Art amid adversity


from THE OREGONIAN, THURSDAY, SEPTEMBER 20, 2001
By JANET GOETZE
Some artists' reactions will be in evidence at the Village of Willamette Arts . Festival

(Photo: MOTOYA NAKAMURA/THE OREGONIAN) Flowers are favorite subjects of painter Mary Kollman Bell, .who was moved by the Sept. 11 attacks in New York and Washington, D.C., to depict a bleeding heart blossom over a U.S. flag. She will show her work at the Village of Willamette Arts Festival on Saturday and Sunday.


Life is fragile, yet joy and beauty are all around us, artist Mary Kollman Bell said she learned from the Sept. 11 terrorism attacks in New York and Washington.


To affirm the beauty and to honor those who died, the West Linn artist was moved to complete a painting of the pink-and white flower called bleeding heart as part of her exhibit for this weekend's Village of Willamette Arts Festival.


The showcase for more than 70 Clackamas County artists and musicians is scheduled from 10 a.m. to 5 p.m. Saturday and Sunday on Willamette Falls Drive in the historic Willamette district of West Linn.


Because the terrorism occurred while some artists were completing items for the festival, other works also might reveal the emotions stirred by deep tragedy, said Betsy Bensen, a spokeswoman for the organizing committee.


Painter Bonnie Taylor-Talbot was on her fourth trip to Paris with her artist sister, Tracy Taylor, when four hijacked passenger airplanes hit the World Trade Center, the Pentagon and a field in rural Pennsylvania.


Many Parisians were affected by the loss of fife and destruction as much as she and her sister were, Taylor-Talbot said in a telephone call before leaving France.


"The people I've talked to have been subdued and sad," she said. "It's horrible.


"I bought a whole new set of paints and started copying (painter Henri) Matisse, just to calm me down. I love his colors. I was just painting colors on paper."


As she has done after past trips to France, Taylor-Talbot planned to paint a series of works in acrylic on wrapped canvas, which doesn't require framing. That means many of her most recent paintings will be ready for the Willamette show.

(Photo courtesy of BONNIE TAYLOR TALBOT) Bonnie Taylor Talbot sees her pictures as pure joy, with sunflowers, chickens and succulent pears among her favorite subjects. The work she expects to show this weekend will include architectural details she observed on a recent trip to France.

Data for future works

She doesn't always know how her paintings will turn out, she said, but she has taken photographs of window grates, iron work and what she calls "the fancy things above the doors."


Those, architectural details will be the inspiration for the series she expects to complete by Friday.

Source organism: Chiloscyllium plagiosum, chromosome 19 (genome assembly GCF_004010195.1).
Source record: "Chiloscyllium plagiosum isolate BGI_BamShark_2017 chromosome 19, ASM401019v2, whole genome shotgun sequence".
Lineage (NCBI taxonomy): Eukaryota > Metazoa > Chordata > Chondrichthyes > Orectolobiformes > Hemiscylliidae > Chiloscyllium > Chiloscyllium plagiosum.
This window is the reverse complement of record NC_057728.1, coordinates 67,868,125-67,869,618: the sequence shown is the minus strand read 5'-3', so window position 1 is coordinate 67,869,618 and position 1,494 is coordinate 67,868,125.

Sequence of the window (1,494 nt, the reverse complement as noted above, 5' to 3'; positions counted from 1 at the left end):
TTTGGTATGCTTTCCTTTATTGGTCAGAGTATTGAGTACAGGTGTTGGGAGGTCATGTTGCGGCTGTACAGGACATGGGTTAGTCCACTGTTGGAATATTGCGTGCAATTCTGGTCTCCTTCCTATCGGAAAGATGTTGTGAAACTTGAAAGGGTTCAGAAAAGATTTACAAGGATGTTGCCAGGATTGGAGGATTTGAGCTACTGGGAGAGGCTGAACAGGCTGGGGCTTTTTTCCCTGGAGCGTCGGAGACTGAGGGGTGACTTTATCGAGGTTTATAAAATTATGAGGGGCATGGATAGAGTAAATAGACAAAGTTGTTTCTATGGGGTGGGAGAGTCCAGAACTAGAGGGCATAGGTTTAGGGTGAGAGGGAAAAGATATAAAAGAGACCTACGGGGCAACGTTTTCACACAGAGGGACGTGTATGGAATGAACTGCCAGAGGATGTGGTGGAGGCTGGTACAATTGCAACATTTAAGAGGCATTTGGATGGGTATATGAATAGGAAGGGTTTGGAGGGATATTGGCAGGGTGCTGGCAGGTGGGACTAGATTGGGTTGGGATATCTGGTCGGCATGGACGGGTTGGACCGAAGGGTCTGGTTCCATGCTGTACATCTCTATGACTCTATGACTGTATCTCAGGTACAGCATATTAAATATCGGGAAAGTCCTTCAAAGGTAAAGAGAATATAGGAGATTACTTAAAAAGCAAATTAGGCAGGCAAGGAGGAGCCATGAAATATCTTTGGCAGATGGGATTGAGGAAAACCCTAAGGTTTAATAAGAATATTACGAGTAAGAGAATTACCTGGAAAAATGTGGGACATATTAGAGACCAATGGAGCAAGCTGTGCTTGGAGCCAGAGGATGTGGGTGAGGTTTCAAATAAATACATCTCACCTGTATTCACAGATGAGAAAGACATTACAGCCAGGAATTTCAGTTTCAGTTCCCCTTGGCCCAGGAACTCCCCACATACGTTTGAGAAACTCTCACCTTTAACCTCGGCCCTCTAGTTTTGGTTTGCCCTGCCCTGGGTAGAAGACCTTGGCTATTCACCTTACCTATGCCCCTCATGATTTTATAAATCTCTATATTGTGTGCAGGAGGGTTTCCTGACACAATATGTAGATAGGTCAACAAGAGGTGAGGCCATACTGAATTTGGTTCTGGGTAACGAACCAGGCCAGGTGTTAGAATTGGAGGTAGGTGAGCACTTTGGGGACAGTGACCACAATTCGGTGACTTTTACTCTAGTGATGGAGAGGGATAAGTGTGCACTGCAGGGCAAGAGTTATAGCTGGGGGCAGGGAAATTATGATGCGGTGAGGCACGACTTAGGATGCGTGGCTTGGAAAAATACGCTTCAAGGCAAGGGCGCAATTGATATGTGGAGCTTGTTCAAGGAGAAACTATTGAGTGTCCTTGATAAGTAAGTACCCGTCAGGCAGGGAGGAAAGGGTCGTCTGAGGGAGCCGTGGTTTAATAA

In her six years of painting professionally, Taylor-Talbot, 49, has gained a following for the sensuous chickens and audacious sunflowers that often appear in her watercolors and acrylics. Some of those are likely to be among the works she exhibits, too.


For Sandra Rocha Kaufman, 57, last week's events won't influence her cast garden sculpture and works in soapstone because they were completed weeks ago, to be ready for sale.


However, she has wondered whether the attacks will affect the mood of the festival, which drew together West Linn residents and local artists for the first time last year.


Bensen said the art and music could help "take people out of themselves."


Taylor-Talbot said, "I think it's really important for the community to have art at a time like this."


Bell, 45, who paints detailed flowers in layers of watercolor, said she couldn't work for many hours after the planes crashed, even though she had a painting to finish for the festival.


Finally, she forced herself to go into her studio and pick up her brushes, she said. Then she began to think about what really matters in fife, and she had an image of the shape and delicate colors of the bleeding heart blossom.


I want to help people remember the beauty that is around them," she said, "and to protect it and to use it to honor others."

ART IN WILLAMETTE

What: The second Village of Willamette Arts Festival will have 50 artists showing paintings, sculpture. ceramic, jewelry, garden art, photography and weaving.


When: 10 a.m. to 5 p.m. Saturday and Sunday (September 22-23, 2001)


Where: The 1300 block of Willamette Falls Drive, West Linn. An additional 20 artists will show their work in The Gallery at Willamette, 1871 Willamette Falls Drive.


Directions: From Interstate 205, take the 10th Street exit, turn south toward the Willamette River and travel about two blocks to Willamette Falls Drive. From Oregon 43 just before it crosses the Oregon City Bridge, turn uphill onto Willamette Falls Drive and follow the road to the historic Willamette district.


Also: Six musical groups will perform at the festival. They are Sheer Bliss. guitar-and-vocals duo. 11:30 a.m. to 1:30 p.m. Saturday: Rose in the Heather, fivepiece Irish fiddle band. 1:30 to 3:30 p.m. Saturday; Fulton & Fontaine. -folkpop duo, 3:30 to 5 p.m. Saturday. Arlene Hale, singer, songwriter and guitarist, I to 2 p.m. Sunday: Southern Nights, vocal trio, 2 to 3:30 p.m. Sunday, and Bradley Craig, guitarist and songwriter, 3:30 to 5 p.m. Sunday.


Admission: Free


Information: 503-650-0046

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Mary Kollman Fine Art
Grand Junction,
CO 81504,
USA


Phone: 970 2455265
Email: marykollman@gmail.com

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